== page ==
Orthodox Christians to Observe Pascha May 1, Holy Week Begins on Palm Sunday April 24
Apr 21, 2005
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ARCHBISHOP DEMETRIOS OF AMERICA EXHORTS FAITHFUL TO "USE EACH DAY OF OUR LIVES TO PREPARE TO RECEIVE OUR LOVING LORD, THE KING OF GLORY"
New York, NY - PASCHA will be celebrated on May 1 this year by over 250 million Orthodox Christians throughout the world.
In his Paschal Encyclical, Archbishop Demetrios of America, spiritual leader of 1.5 million Greek Orthodox Christians in America and Chairman of the Standing Conference of Canonical Orthodox Bishops representing over 6 million Orthodox Christians in the Americas, says:
"By receiving Christ into our lives through the Holy Sacraments of the Church and through our daily commitment to His divine will, we are given an unfading hope of glory, of the fulfillment of the Kingdom of God, of a new heaven and a new earth that is completely filled with the life and light of our Lord."
"This hope that springs from the presence of the Risen Christ within us directs us to live each and every day preparing to receive an inheritance which is imperishable, undefiled, and unfading (I Peter 1:4). This was the way our beloved former Archbishop Iakovos lived his blessed life on earth before leaving us on April 10 to be forever with Christ in heaven. He left us a strong message that our life here and now is a journey toward heaven. We have been given this time to be reborn in the image of the Life-Giver, to live each day in faith, and to anticipate the fulfillment of all things and the great and glorious return of our Savior. Just as we have prepared ourselves to receive the Paschal light and affirm in joy and hymns the essence of our faith, we must use each day of our lives to prepare to receive our loving Lord, the King of glory."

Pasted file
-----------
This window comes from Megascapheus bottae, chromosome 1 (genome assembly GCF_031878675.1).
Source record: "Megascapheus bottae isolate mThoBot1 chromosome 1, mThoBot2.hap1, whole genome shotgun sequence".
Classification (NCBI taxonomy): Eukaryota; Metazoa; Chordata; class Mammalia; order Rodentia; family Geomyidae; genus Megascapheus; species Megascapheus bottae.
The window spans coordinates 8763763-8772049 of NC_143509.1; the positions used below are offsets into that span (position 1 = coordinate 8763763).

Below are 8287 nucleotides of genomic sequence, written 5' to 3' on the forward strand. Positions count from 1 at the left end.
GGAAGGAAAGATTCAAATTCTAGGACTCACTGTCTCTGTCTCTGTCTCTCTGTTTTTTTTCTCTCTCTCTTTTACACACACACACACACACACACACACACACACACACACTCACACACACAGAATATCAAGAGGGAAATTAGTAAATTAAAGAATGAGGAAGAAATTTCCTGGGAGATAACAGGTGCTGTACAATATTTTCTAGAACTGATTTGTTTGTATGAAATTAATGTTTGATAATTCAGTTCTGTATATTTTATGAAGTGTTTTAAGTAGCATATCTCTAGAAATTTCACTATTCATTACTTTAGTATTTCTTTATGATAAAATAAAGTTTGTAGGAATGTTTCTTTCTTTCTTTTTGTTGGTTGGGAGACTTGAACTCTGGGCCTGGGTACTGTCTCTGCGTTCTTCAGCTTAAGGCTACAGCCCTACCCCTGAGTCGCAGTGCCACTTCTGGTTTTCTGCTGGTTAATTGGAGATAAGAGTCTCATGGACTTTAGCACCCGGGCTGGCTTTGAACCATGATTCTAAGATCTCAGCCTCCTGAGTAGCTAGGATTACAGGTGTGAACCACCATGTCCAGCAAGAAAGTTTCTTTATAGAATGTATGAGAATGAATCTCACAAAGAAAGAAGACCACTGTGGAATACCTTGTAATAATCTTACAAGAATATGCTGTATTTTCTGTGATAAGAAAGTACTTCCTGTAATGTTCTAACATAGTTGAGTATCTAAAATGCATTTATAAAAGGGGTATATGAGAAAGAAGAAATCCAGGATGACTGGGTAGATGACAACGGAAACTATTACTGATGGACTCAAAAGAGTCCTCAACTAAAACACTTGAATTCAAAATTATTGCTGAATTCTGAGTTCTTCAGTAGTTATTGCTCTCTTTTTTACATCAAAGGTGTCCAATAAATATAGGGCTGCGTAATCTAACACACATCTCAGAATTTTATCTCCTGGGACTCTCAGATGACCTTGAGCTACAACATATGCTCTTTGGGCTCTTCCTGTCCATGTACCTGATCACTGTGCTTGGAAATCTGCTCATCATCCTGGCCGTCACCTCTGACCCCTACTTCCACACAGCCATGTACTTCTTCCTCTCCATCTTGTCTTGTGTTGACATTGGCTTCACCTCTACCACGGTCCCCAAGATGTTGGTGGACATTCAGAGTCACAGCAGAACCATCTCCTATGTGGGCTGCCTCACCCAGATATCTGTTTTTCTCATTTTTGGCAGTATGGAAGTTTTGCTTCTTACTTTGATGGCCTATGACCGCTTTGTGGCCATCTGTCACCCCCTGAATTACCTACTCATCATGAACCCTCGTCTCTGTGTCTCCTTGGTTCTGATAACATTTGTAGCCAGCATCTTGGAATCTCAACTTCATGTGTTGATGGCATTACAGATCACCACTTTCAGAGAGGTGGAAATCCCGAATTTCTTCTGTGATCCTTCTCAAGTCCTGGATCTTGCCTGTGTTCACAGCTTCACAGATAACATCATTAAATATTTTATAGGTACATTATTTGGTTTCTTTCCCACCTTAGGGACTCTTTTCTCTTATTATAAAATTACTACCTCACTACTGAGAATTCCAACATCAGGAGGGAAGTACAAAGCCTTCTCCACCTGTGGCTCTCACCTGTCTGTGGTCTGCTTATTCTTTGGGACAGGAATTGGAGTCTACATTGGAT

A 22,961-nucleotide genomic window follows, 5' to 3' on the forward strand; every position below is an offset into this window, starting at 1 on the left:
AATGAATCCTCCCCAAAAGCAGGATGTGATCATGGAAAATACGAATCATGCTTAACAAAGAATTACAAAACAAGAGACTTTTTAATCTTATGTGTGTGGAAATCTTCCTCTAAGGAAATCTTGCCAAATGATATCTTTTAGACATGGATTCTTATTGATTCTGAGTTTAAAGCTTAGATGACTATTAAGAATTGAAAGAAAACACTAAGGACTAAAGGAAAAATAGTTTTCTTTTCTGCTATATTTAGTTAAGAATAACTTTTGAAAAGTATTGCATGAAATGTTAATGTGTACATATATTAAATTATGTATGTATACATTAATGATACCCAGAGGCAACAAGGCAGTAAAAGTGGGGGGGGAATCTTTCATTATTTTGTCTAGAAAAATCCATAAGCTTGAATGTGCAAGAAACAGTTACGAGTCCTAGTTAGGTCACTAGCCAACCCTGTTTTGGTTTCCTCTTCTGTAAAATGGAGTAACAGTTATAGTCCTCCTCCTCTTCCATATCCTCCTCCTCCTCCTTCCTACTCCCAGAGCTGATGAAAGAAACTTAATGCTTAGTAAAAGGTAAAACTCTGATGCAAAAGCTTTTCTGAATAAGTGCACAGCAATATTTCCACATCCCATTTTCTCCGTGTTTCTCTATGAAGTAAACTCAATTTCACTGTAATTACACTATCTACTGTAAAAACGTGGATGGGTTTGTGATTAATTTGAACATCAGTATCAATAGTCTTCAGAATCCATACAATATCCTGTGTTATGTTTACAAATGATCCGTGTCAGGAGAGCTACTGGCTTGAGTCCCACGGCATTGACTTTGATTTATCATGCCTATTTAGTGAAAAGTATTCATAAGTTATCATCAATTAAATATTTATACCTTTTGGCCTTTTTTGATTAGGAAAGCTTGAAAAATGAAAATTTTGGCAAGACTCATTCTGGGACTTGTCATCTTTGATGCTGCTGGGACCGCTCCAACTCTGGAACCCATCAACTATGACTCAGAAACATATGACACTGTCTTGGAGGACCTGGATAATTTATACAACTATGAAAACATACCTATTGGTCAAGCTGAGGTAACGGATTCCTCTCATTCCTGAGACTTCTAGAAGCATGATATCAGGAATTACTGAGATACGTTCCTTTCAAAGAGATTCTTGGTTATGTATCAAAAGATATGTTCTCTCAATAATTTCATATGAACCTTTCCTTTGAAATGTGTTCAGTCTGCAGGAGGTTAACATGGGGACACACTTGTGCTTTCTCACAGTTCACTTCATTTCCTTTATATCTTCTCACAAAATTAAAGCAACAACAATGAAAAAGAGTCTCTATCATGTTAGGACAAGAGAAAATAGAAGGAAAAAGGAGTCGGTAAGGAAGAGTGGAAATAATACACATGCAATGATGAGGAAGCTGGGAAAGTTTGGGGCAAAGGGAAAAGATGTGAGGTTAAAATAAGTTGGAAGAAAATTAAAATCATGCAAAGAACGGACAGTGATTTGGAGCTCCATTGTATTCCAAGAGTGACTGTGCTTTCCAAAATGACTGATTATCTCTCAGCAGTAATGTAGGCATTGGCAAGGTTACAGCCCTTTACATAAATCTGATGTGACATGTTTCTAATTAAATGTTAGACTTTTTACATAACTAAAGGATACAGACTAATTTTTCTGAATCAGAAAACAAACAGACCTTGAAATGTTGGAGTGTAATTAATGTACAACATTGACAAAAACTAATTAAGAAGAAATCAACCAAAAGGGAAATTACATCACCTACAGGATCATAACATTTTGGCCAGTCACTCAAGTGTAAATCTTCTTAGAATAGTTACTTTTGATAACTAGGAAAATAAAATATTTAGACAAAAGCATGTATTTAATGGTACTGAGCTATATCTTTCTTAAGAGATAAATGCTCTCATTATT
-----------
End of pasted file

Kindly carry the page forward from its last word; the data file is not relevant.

Archbishop Demetrios, will officiate at the Good Friday Service, April 29, beginning at 8:00 p.m. and Resurrection Service, April 26, beginning at 11:00 p.m. at the Archdiocesan Cathedral of the Holy Trinity (319 E. 74th St., New York City). The Good Friday Lamentations and Resurrection Service will be broadcast Live on National Greek Television (NGTV) Time Warner Digital Channel 509 and ANTENNA SATELLITE NORTH AMERICA. All Services of Holy Week will be broadcast live on the Cathedral and Archdiocese Websites: http://www.thecathedral.goarch.org and http://live.goarch.org.